The Unintended Consequences Of Regulatory Forbearance
Author(s) Anusha Chari, Lakshita Jain and Nirupama Kulkarni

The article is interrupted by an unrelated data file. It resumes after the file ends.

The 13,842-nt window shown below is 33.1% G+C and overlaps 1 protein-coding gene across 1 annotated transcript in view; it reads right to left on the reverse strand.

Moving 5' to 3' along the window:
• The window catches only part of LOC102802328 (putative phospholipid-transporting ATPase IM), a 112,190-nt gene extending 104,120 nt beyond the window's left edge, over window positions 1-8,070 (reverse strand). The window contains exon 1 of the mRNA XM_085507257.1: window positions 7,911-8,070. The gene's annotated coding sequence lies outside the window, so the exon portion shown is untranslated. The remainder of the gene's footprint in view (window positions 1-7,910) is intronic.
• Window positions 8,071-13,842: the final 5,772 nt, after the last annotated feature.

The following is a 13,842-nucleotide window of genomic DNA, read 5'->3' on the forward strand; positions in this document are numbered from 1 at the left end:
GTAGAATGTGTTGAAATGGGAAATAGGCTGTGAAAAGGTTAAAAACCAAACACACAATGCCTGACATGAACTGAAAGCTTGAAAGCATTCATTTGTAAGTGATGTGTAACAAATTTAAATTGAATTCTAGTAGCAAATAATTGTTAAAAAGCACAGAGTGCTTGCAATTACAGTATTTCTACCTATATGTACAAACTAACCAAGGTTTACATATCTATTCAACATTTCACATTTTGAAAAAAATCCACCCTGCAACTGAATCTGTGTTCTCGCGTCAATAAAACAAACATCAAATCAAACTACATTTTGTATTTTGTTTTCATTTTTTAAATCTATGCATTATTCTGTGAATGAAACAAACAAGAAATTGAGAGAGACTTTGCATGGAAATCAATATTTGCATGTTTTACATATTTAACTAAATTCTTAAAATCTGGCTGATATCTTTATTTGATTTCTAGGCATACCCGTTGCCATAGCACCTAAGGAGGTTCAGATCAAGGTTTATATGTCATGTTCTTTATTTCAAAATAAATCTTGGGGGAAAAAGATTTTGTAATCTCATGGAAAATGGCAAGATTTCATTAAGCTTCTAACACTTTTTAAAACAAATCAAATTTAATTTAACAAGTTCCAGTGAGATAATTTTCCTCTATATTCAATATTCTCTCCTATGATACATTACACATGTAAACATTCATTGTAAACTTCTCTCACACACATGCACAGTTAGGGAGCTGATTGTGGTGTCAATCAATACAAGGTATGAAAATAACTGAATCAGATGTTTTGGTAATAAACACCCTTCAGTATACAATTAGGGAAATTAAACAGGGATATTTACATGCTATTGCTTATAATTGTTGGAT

The Reserve Bank of India enacted a series of ‘asset-quality’ forbearance measures during the global financial crisis. Using a bank-firm matched dataset, we find that there is a strong positive correlation between bank- and firm-distress measures and evidence suggests that the forbearance measures encouraged stressed banks to channel credit to low-liquidity and low-solvency firms. Lending to zombie-firms increases and to healthy firms falls significantly for industries and banks with higher proportions of zombies. The data show that prolonged periods of forbearance on bank lending can have persistent effects on the structure of bank-firm relationships. Stressed banks end up in sticky matches with low-quality borrowers and healthy borrowers are more likely to migrate to private banks, foreign banks and non-banking companies in search. Overall, our results suggest that forbearance provided banks with an incentive to hide true asset quality and a license to engage in regulatory arbitrage. Thus, the build-up of stressed assets in the banking system is a by-product of accounting subterfuge.

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